Does a Judgment Create a Lien on Property?
Often, the end result of civil litigation is a judgment. A judgment is a court order stating that one party to the litigation owes the other party money. For example, if you have a landlord tenant dispute you might settle the dispute by filing a small claims lawsuit. At the hearing, the judge might award you a fixed amount of money if you prevail at the hearing. That order then becomes a judgment against the other party to the lawsuit. Obtaining a judgment, however, is only the first step in receiving your monetary award. The next step is to enforce the judgment. If you have never been through the enforcement process, you may be wondering “Does a judgment create a lien on property and, if so, how does that help me collect the money awarded to me by the court?”
Each state in the U.S. has their own laws relating to judgments and the enforcement of judgments. The steps you must take to enforcement a judgment as well as the methods of enforcement available will vary somewhat among the states. The basic concept and procedures, however, remains the same. Before you can force a judgment debtor to pay the judgment you must take certain steps as outlined by the individual state laws. In Pennsylvania, for example, a judgment can result in a lien being attached to real property; however, that does not occur automatically when the judgment is entered by the court.
Once a judgment has been awarded to a party in Pennsylvania, the next step is usually to conduct a “debtor’s examination.” A debtor’s examination entails summoning the judgment debtor back into court to question him/her under oath regarding assets and income. This is how the owner of a judgment often finds out that a judgment debtor owns real property in the first place. Once the existence of property is known, additional steps may be taken to create a lien against the property. After the lien has been attached to the property it may be possible to force the sale of the property in order to satisfy the judgment. In Pennsylvania, however, a specific dollar amount of equity in a debtor’s “homestead” is exempt, meaning a forced sheriff’s sale may not be possible if the only property owned by the debtor is a homestead. The lien will remain attached to the property for five years in Pennsylvania. If the debtor sells the property during that time the lien must be paid first out of the proceeds from the sale.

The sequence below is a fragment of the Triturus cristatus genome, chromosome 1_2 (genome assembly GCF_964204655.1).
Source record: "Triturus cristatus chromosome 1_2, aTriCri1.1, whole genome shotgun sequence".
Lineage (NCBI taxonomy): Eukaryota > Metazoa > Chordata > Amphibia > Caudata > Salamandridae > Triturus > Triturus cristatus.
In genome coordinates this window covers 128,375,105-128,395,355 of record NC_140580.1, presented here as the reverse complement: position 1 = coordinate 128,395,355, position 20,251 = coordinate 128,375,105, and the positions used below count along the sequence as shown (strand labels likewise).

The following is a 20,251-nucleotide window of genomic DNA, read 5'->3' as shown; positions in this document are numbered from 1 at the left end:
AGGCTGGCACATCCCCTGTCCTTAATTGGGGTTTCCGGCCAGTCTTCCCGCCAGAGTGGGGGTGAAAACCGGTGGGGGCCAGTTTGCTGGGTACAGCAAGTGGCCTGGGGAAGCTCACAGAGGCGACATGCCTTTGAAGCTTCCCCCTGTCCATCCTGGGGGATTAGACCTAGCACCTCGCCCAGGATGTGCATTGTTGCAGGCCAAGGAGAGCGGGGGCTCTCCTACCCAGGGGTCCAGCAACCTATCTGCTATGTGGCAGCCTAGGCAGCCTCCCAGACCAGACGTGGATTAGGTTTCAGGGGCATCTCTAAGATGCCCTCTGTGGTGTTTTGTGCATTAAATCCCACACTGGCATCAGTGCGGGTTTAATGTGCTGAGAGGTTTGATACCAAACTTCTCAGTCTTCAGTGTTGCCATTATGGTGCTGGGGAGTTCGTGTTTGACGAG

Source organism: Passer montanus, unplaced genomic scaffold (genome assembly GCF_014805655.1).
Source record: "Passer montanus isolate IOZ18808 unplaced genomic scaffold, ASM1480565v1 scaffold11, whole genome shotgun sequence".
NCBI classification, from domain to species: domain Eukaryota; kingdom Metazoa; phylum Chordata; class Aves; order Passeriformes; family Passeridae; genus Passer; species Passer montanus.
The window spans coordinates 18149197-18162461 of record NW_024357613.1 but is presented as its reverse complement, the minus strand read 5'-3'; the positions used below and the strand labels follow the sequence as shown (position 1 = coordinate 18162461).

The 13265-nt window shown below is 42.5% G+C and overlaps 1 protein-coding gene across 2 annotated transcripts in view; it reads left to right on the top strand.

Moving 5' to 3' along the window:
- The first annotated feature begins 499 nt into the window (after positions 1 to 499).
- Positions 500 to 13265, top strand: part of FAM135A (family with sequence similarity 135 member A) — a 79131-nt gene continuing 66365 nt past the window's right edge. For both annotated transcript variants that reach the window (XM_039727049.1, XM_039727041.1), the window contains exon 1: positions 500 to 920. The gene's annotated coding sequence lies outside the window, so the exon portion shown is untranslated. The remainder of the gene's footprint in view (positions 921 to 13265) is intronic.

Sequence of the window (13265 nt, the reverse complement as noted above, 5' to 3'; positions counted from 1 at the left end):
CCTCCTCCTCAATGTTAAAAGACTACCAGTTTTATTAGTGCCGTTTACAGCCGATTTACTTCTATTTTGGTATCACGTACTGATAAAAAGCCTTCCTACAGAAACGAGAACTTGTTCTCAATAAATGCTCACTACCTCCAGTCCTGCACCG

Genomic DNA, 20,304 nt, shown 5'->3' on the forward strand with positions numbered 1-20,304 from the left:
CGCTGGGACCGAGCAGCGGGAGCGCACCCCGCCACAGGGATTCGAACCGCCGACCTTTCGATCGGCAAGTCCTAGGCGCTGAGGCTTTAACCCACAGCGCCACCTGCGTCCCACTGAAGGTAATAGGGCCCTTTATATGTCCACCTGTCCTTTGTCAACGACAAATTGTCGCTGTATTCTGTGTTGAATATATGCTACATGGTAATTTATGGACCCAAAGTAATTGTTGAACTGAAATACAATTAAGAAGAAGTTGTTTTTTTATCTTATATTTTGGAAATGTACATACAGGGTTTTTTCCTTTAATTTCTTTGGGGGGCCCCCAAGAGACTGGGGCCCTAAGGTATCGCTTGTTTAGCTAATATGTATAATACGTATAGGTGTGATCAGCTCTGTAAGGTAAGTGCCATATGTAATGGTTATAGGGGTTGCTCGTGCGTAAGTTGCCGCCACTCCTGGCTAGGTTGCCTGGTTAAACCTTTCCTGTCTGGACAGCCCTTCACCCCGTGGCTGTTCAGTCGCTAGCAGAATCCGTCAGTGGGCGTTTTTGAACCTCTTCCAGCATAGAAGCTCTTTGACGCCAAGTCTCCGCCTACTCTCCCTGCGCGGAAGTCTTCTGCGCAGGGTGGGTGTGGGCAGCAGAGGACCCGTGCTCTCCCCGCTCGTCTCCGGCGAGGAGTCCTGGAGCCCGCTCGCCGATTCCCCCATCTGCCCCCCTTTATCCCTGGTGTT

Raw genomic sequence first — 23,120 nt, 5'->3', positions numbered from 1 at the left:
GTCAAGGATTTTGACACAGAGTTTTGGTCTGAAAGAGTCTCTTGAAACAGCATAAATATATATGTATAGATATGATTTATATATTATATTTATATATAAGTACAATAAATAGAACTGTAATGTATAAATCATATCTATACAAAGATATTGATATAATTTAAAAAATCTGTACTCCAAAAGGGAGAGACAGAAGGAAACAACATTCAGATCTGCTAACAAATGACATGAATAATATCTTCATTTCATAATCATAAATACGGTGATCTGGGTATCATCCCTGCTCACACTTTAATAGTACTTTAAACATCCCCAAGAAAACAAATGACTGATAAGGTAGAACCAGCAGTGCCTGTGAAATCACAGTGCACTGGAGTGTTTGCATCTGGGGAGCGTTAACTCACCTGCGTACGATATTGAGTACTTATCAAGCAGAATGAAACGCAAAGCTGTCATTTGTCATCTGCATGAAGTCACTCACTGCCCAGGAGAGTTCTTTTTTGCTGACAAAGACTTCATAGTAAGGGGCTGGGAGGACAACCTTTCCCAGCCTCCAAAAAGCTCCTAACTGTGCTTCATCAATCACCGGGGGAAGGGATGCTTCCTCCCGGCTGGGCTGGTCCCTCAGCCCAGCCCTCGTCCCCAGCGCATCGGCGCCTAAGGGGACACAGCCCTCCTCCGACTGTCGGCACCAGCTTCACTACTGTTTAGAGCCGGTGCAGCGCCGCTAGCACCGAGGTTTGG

If you have obtained a judgment and now wish to enforce that judgment, contact an experienced Conshohocken, Pennsylvania real estate law attorney as soon as possible to discuss your options. Contact the real estate law attorneys at Curley & Rothman, LLC by calling 610-834-8819 today to schedule your free consultation.